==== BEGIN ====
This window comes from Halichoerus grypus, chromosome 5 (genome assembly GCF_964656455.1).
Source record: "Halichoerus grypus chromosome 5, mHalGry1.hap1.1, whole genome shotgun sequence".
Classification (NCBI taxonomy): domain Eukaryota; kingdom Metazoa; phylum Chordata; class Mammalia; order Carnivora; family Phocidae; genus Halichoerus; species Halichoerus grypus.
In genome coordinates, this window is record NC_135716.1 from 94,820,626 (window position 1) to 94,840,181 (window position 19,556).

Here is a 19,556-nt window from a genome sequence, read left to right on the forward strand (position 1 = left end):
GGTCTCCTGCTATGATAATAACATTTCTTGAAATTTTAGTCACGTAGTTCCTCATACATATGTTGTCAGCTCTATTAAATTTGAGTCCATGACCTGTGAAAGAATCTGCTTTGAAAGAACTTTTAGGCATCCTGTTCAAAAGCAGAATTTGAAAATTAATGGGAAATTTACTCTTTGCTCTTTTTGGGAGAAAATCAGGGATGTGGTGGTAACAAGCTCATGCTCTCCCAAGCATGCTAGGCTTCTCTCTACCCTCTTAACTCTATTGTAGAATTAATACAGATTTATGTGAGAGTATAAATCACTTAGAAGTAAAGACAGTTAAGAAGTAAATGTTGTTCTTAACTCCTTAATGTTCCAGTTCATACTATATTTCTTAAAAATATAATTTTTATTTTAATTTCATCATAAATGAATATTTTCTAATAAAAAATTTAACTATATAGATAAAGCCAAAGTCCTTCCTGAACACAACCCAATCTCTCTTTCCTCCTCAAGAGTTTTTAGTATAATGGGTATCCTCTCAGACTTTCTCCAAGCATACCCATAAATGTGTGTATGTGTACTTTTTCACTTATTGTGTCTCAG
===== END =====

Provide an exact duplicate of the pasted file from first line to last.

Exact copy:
This window comes from Halichoerus grypus, chromosome 5 (genome assembly GCF_964656455.1).
Source record: "Halichoerus grypus chromosome 5, mHalGry1.hap1.1, whole genome shotgun sequence".
Classification (NCBI taxonomy): domain Eukaryota; kingdom Metazoa; phylum Chordata; class Mammalia; order Carnivora; family Phocidae; genus Halichoerus; species Halichoerus grypus.
In genome coordinates, this window is record NC_135716.1 from 94,820,626 (window position 1) to 94,840,181 (window position 19,556).

Here is a 19,556-nt window from a genome sequence, read left to right on the forward strand (position 1 = left end):
GGTCTCCTGCTATGATAATAACATTTCTTGAAATTTTAGTCACGTAGTTCCTCATACATATGTTGTCAGCTCTATTAAATTTGAGTCCATGACCTGTGAAAGAATCTGCTTTGAAAGAACTTTTAGGCATCCTGTTCAAAAGCAGAATTTGAAAATTAATGGGAAATTTACTCTTTGCTCTTTTTGGGAGAAAATCAGGGATGTGGTGGTAACAAGCTCATGCTCTCCCAAGCATGCTAGGCTTCTCTCTACCCTCTTAACTCTATTGTAGAATTAATACAGATTTATGTGAGAGTATAAATCACTTAGAAGTAAAGACAGTTAAGAAGTAAATGTTGTTCTTAACTCCTTAATGTTCCAGTTCATACTATATTTCTTAAAAATATAATTTTTATTTTAATTTCATCATAAATGAATATTTTCTAATAAAAAATTTAACTATATAGATAAAGCCAAAGTCCTTCCTGAACACAACCCAATCTCTCTTTCCTCCTCAAGAGTTTTTAGTATAATGGGTATCCTCTCAGACTTTCTCCAAGCATACCCATAAATGTGTGTATGTGTACTTTTTCACTTATTGTGTCTCAG